A short but thorough primer on modern political economy.



A defense of economic freedom as the linchpin of wealth creation.

Debates about economics and politics necessarily address the nature of inequality and distributive justice. To that end, Genetski (Classical Economic Principals & the Wealth of Nations, 2011, etc.), inspired by famed economists Adam Smith and Milton Friedman, argues that individual freedom is both morally and economically defensible, as it’s the most effective tonic to chronic poverty. First, the author defines wealth (“the value of those goods and services originally created to meet the demands of others”), plumbs the mechanics of its generation, and discusses the real difficulties of comparing the wealth of heterogeneous nations. He asserts that the most reliable way to comparatively measure wealth is by output per person; China is the world’s largest economy, but by this standard, it barely registers as a middle-class nation. A considerable portion of the book focuses on the United States, and according to Genetski, its wages and wealth creation have generally coincided with fidelity to free market principles. The author also provides a brief analysis of the world’s major economic regions, including Asia, Europe, Latin America, and Africa. Repeatedly, he discovers a causal relation between robust market liberalization and wealth generation, and he powerfully contends that involuntary wealth redistributions ultimately perpetuate poverty by dramatically reducing future output. Genetski’s analysis is remarkably concise, and the ground that he covers in fewer than 150 pages is impressive. Of course, that same concision demands the elision of significant detail; all of modern Latin America, for instance, is summed up in just a few pages. The book is unfailingly rigorous, providing hard data to substantiate its chief claims, but the philosophical argument undergirding the entire study—that people of all cultures ultimately desire freedom and generally respond predictably to the same economic policies—requires far more defense than the author gives here. Nonetheless, this is a sober and provocative contribution to the debate regarding the role of governments in regulating economic activity.

A short but thorough primer on modern political economy. 

Pub Date: March 8, 2017

ISBN: 978-1-4999-0277-8

Page Count: 152

Publisher: FastPencil

Review Posted Online: April 18, 2017

Kirkus Reviews Issue: May 15, 2017

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Noted jazz and pop record producer Thiele offers a chatty autobiography. Aided by record-business colleague Golden, Thiele traces his career from his start as a ``pubescent, novice jazz record producer'' in the 1940s through the '50s, when he headed Coral, Dot, and Roulette Records, and the '60s, when he worked for ABC and ran the famous Impulse! jazz label. At Coral, Thiele championed the work of ``hillbilly'' singer Buddy Holly, although the only sessions he produced with Holly were marred by saccharine strings. The producer specialized in more mainstream popsters like the irrepressibly perky Teresa Brewer (who later became his fourth wife) and the bubble-machine muzak-meister Lawrence Welk. At Dot, Thiele was instrumental in recording Jack Kerouac's famous beat- generation ramblings to jazz accompaniment (recordings that Dot's president found ``pornographic''), while also overseeing a steady stream of pop hits. He then moved to the Mafia-controlled Roulette label, where he observed the ``silk-suited, pinky-ringed'' entourage who frequented the label's offices. Incredibly, however, Thiele remembers the famously hard-nosed Morris Levy, who ran the label and was eventually convicted of extortion, as ``one of the kindest, most warm-hearted, and classiest music men I have ever known.'' At ABC/Impulse!, Thiele oversaw the classic recordings of John Coltrane, although he is the first to admit that Coltrane essentially produced his own sessions. Like many producers of the day, Thiele participated in the ownership of publishing rights to some of the songs he recorded; he makes no apology for this practice, which he calls ``entirely appropriate and without any ethical conflicts.'' A pleasant, if not exactly riveting, memoir that will be of most interest to those with a thirst for cocktail-hour stories of the record biz. (25 halftones, not seen)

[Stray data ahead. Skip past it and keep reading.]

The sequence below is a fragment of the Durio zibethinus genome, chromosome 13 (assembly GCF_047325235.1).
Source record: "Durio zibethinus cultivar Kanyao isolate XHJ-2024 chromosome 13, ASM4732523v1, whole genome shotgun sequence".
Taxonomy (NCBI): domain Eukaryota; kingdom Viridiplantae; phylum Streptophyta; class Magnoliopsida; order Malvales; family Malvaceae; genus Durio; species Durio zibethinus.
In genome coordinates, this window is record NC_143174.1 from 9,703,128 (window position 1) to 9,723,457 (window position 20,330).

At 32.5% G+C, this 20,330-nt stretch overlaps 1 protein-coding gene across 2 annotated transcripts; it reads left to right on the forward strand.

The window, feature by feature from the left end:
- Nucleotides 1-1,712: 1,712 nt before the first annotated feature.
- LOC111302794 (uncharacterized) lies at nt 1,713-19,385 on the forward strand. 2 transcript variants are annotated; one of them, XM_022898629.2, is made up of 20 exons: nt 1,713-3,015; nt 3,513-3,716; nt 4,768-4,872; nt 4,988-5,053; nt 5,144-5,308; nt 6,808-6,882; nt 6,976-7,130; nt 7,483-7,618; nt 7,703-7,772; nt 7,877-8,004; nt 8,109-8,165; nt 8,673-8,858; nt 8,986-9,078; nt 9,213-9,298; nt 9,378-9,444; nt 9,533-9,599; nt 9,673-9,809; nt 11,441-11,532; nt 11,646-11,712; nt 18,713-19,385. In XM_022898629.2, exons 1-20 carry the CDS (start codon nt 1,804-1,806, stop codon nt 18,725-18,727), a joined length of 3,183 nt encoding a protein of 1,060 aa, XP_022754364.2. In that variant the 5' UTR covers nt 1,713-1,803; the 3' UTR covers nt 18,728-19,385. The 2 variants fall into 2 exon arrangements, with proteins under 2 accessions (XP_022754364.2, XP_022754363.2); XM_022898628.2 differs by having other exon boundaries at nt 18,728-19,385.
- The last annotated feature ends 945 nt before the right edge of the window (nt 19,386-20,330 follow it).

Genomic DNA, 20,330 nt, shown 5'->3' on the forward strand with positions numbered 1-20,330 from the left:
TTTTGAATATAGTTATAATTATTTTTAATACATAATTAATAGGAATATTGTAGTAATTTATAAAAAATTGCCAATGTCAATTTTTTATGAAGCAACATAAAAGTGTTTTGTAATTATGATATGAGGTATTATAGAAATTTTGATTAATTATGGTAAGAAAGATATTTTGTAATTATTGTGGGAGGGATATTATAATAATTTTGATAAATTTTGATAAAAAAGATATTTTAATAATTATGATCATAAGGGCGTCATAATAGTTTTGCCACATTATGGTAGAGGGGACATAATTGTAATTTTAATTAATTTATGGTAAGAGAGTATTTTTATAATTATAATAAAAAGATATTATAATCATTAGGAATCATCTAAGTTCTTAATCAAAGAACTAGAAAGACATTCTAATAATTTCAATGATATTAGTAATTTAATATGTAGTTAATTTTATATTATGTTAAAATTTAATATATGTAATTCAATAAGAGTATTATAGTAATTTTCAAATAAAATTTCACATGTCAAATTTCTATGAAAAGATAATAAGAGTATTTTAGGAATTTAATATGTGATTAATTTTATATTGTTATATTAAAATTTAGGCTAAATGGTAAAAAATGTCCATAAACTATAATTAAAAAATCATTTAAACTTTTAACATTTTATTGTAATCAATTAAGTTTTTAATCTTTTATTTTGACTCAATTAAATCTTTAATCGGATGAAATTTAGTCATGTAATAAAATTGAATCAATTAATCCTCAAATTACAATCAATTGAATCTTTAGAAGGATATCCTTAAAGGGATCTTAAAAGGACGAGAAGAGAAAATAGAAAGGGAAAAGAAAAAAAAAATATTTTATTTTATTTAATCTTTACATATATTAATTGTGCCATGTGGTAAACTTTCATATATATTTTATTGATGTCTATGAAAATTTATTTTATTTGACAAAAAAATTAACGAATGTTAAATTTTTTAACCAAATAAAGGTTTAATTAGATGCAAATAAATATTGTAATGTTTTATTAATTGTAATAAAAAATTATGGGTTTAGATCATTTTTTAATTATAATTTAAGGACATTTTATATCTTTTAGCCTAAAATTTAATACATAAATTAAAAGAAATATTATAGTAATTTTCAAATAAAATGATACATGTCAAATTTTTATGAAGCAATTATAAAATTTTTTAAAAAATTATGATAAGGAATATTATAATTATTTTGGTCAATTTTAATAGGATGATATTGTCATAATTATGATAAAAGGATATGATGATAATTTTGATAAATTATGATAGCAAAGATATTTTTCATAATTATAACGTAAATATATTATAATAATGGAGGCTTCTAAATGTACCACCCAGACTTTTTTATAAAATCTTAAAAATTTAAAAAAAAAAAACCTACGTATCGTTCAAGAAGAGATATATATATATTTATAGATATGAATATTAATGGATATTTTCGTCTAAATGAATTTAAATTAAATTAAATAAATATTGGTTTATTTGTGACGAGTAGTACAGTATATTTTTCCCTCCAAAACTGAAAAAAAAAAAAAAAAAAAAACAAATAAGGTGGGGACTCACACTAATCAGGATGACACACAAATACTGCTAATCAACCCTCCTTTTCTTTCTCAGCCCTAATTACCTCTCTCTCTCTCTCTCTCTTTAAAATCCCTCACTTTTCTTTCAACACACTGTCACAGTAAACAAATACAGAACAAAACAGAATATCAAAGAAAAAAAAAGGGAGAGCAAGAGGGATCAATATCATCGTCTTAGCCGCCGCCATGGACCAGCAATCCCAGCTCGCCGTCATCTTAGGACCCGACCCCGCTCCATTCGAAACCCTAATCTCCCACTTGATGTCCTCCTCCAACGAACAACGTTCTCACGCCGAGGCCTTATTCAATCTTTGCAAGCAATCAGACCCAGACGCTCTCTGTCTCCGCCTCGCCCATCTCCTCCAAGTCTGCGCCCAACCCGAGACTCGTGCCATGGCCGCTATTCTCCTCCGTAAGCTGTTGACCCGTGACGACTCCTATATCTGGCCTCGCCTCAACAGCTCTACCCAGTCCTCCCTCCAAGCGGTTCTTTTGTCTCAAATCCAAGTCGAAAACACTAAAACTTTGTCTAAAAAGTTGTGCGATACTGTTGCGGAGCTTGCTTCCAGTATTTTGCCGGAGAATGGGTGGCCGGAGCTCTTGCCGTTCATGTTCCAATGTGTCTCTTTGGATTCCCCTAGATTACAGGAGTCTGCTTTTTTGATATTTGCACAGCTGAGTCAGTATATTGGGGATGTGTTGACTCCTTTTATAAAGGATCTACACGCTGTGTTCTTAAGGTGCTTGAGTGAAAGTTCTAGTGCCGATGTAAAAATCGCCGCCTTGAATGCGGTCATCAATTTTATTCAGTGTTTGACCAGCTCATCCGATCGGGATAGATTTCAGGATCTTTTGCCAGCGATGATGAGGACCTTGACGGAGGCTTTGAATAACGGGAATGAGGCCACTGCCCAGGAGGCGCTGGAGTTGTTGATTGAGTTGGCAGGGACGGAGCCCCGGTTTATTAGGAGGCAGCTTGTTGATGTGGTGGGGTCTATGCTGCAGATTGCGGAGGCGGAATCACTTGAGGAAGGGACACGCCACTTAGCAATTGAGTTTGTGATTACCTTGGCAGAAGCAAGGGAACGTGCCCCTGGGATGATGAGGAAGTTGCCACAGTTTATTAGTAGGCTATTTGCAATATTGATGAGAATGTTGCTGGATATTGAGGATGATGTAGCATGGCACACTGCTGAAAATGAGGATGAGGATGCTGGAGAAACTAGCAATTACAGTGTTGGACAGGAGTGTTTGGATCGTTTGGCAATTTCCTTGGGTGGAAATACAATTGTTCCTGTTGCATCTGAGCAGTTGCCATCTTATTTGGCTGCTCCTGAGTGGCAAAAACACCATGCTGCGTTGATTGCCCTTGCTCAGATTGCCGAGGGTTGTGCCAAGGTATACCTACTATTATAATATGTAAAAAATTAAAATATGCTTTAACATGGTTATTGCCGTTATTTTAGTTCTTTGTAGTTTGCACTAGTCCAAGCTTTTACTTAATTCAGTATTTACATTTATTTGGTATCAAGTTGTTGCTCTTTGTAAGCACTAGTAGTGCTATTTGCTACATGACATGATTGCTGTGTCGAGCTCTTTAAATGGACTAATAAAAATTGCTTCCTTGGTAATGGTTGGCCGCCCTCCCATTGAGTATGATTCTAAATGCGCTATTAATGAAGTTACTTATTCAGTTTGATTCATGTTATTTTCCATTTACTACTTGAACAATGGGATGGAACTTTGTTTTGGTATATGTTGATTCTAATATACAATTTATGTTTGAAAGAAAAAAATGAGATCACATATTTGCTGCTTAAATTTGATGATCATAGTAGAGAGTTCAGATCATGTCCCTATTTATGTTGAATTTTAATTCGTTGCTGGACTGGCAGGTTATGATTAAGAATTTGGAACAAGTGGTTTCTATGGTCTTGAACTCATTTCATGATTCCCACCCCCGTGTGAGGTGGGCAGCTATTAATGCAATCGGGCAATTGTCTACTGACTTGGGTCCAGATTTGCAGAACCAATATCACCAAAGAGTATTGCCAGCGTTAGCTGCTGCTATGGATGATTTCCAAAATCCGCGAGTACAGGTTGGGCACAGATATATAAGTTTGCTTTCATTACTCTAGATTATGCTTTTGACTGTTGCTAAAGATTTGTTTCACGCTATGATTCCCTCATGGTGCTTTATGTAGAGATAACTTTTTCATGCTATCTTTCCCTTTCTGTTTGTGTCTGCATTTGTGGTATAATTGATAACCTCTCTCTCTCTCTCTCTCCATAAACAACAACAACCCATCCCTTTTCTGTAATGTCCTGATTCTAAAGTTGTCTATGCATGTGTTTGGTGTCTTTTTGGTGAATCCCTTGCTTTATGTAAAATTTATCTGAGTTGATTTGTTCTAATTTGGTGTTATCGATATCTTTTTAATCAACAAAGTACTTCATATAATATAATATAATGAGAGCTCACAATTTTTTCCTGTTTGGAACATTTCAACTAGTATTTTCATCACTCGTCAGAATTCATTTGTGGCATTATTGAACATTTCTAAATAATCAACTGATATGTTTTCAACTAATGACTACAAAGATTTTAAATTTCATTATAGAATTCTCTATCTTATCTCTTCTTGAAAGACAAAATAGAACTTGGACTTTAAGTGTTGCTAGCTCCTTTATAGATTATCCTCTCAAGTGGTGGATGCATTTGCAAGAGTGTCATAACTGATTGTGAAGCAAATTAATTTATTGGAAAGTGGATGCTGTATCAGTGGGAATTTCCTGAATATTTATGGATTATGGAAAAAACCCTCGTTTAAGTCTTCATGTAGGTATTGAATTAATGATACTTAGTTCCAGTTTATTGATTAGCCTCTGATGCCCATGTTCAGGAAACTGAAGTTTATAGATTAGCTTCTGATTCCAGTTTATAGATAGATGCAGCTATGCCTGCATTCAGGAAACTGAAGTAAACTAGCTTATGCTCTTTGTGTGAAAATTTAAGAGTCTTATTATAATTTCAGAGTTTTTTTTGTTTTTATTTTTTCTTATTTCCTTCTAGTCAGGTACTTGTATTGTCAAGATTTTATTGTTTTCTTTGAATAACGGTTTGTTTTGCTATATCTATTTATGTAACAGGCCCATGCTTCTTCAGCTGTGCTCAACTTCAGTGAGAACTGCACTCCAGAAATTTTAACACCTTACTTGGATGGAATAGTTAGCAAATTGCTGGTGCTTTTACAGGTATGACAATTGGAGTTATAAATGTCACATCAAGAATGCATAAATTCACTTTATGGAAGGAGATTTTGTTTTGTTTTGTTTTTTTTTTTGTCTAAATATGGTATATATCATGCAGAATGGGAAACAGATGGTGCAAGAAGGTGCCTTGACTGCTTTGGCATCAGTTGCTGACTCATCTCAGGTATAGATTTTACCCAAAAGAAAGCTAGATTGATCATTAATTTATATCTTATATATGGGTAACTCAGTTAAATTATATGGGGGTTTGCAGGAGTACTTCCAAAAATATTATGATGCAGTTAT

Pub Date: May 1, 1995

ISBN: 0-19-508629-4

Page Count: 224

Publisher: Oxford Univ.

Review Posted Online: May 20, 2010

Kirkus Reviews Issue: March 1, 1995

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Stricter than, say, Bergen Evans or W3 ("disinterested" means impartial — period), Strunk is in the last analysis...



Privately published by Strunk of Cornell in 1918 and revised by his student E. B. White in 1959, that "little book" is back again with more White updatings.

Stricter than, say, Bergen Evans or W3 ("disinterested" means impartial — period), Strunk is in the last analysis (whoops — "A bankrupt expression") a unique guide (which means "without like or equal").

Pub Date: May 15, 1972

ISBN: 0205632645

Page Count: 105

Publisher: Macmillan

Review Posted Online: Oct. 28, 2011

Kirkus Reviews Issue: May 1, 1972

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